What You'll Learn:
Eric Berne (1910-1970) was a Canadian-born psychiatrist who developed a revolutionary theory of human behavior called transactional analysis. Transactional analysis posits we unwittingly participate in a series of games, and we do so while in one of a number of states of mind: as a Parent, as an Adult, or as a Child. As with most games, we need another person, so these social-psychological games require another person’s internal Parent, Adult, or Child join in with us. These games can play out as Parent-Child, Parent-Parent, Child-Child, Adult-Child, or some other combination, but the interactions always provide an opportunity to “win” something that fulfills a deep unconscious need.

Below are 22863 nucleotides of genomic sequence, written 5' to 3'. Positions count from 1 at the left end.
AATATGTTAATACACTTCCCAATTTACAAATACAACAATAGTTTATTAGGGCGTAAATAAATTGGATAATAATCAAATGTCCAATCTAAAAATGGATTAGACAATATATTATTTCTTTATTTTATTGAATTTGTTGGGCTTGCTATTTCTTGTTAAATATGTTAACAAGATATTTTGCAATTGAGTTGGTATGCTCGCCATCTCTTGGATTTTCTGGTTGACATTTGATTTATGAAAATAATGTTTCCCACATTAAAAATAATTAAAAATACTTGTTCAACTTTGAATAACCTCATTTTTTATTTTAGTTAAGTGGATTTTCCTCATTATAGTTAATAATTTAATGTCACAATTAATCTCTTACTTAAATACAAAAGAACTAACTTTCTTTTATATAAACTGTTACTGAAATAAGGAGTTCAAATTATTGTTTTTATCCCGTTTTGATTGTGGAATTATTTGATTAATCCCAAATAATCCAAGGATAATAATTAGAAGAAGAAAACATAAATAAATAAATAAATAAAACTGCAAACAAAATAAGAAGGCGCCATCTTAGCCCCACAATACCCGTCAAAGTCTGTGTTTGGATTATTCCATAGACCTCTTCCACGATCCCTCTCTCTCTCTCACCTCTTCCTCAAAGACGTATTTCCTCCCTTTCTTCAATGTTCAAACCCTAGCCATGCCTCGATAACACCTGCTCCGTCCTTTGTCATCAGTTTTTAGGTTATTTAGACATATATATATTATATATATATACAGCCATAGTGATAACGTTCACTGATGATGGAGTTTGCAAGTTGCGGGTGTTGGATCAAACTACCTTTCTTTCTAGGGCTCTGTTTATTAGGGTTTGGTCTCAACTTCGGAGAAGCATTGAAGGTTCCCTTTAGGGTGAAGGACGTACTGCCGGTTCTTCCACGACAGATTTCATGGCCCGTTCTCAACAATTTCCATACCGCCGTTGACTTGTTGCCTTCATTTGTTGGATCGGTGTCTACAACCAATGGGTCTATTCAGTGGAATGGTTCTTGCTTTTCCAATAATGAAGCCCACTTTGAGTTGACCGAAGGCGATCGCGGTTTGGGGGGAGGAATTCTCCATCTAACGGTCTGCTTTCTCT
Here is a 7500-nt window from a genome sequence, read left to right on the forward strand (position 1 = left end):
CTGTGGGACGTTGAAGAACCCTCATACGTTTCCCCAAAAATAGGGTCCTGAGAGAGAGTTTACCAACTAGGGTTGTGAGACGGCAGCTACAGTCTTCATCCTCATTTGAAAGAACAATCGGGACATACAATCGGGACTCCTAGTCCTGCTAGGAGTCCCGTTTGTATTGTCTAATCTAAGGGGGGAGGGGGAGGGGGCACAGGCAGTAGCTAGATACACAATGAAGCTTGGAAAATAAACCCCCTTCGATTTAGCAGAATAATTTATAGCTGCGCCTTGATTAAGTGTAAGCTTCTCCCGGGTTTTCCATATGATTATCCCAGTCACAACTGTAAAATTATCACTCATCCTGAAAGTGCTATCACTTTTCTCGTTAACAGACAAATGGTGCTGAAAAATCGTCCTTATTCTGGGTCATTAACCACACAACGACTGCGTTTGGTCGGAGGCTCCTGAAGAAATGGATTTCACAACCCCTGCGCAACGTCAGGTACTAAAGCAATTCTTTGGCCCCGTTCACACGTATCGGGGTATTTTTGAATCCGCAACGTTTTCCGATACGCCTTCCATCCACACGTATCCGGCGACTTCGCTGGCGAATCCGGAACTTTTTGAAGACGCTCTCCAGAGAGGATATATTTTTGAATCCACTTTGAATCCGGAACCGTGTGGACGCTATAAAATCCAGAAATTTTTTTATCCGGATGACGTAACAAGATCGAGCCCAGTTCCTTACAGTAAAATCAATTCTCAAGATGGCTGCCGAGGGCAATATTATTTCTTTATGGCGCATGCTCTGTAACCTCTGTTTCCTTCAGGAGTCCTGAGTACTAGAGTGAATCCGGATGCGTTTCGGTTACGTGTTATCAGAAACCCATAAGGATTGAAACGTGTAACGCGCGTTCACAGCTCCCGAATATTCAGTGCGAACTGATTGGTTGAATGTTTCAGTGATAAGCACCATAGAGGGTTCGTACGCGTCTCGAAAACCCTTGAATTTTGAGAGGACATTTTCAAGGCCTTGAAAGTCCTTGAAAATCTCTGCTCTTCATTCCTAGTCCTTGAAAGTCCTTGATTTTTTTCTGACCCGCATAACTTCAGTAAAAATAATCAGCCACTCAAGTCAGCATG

The object of a game could be feeling reassured, forgiven, rescued or like a rescuer. It could be a desire to get away with “bad behavior,” to feel avenged, to be right, to prove someone wrong, or any number of things. The game is the transaction that allows us to get something from it. Because we are unaware of most of the games we play in the home, in the workplace, at the party, and anywhere else we go, Eric Berne sought to uncover our unconscious patterns that keep us from being real and vulnerable, and from genuinely relating. Even decades after its original publication in 1964, Games People Play remains an influential classic to which many people still return.